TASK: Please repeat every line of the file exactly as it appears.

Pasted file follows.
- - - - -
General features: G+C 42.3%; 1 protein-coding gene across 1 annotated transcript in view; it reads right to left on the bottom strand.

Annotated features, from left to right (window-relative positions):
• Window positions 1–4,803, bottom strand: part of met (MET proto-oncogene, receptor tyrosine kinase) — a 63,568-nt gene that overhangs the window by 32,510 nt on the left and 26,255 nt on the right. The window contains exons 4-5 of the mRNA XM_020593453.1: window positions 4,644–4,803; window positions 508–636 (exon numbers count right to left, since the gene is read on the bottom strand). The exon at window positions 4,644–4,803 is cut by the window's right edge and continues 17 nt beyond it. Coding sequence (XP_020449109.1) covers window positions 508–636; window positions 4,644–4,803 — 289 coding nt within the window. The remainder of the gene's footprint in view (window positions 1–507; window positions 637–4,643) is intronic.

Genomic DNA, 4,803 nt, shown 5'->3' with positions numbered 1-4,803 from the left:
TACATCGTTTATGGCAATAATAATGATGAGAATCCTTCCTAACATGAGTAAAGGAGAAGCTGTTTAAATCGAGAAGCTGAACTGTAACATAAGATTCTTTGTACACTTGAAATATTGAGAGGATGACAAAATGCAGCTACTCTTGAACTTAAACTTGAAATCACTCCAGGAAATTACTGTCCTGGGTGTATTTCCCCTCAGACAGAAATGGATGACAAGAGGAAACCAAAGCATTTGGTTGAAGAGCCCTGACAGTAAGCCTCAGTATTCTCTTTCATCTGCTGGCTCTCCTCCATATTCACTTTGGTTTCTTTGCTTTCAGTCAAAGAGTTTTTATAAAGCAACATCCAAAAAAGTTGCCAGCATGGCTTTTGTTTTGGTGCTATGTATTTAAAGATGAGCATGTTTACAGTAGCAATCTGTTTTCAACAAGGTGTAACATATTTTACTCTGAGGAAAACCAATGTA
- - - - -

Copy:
General features: G+C 42.3%; 1 protein-coding gene across 1 annotated transcript in view; it reads right to left on the bottom strand.

Annotated features, from left to right (window-relative positions):
• Window positions 1–4,803, bottom strand: part of met (MET proto-oncogene, receptor tyrosine kinase) — a 63,568-nt gene that overhangs the window by 32,510 nt on the left and 26,255 nt on the right. The window contains exons 4-5 of the mRNA XM_020593453.1: window positions 4,644–4,803; window positions 508–636 (exon numbers count right to left, since the gene is read on the bottom strand). The exon at window positions 4,644–4,803 is cut by the window's right edge and continues 17 nt beyond it. Coding sequence (XP_020449109.1) covers window positions 508–636; window positions 4,644–4,803 — 289 coding nt within the window. The remainder of the gene's footprint in view (window positions 1–507; window positions 637–4,643) is intronic.

Genomic DNA, 4,803 nt, shown 5'->3' with positions numbered 1-4,803 from the left:
TACATCGTTTATGGCAATAATAATGATGAGAATCCTTCCTAACATGAGTAAAGGAGAAGCTGTTTAAATCGAGAAGCTGAACTGTAACATAAGATTCTTTGTACACTTGAAATATTGAGAGGATGACAAAATGCAGCTACTCTTGAACTTAAACTTGAAATCACTCCAGGAAATTACTGTCCTGGGTGTATTTCCCCTCAGACAGAAATGGATGACAAGAGGAAACCAAAGCATTTGGTTGAAGAGCCCTGACAGTAAGCCTCAGTATTCTCTTTCATCTGCTGGCTCTCCTCCATATTCACTTTGGTTTCTTTGCTTTCAGTCAAAGAGTTTTTATAAAGCAACATCCAAAAAAGTTGCCAGCATGGCTTTTGTTTTGGTGCTATGTATTTAAAGATGAGCATGTTTACAGTAGCAATCTGTTTTCAACAAGGTGTAACATATTTTACTCTGAGGAAAACCAATGTA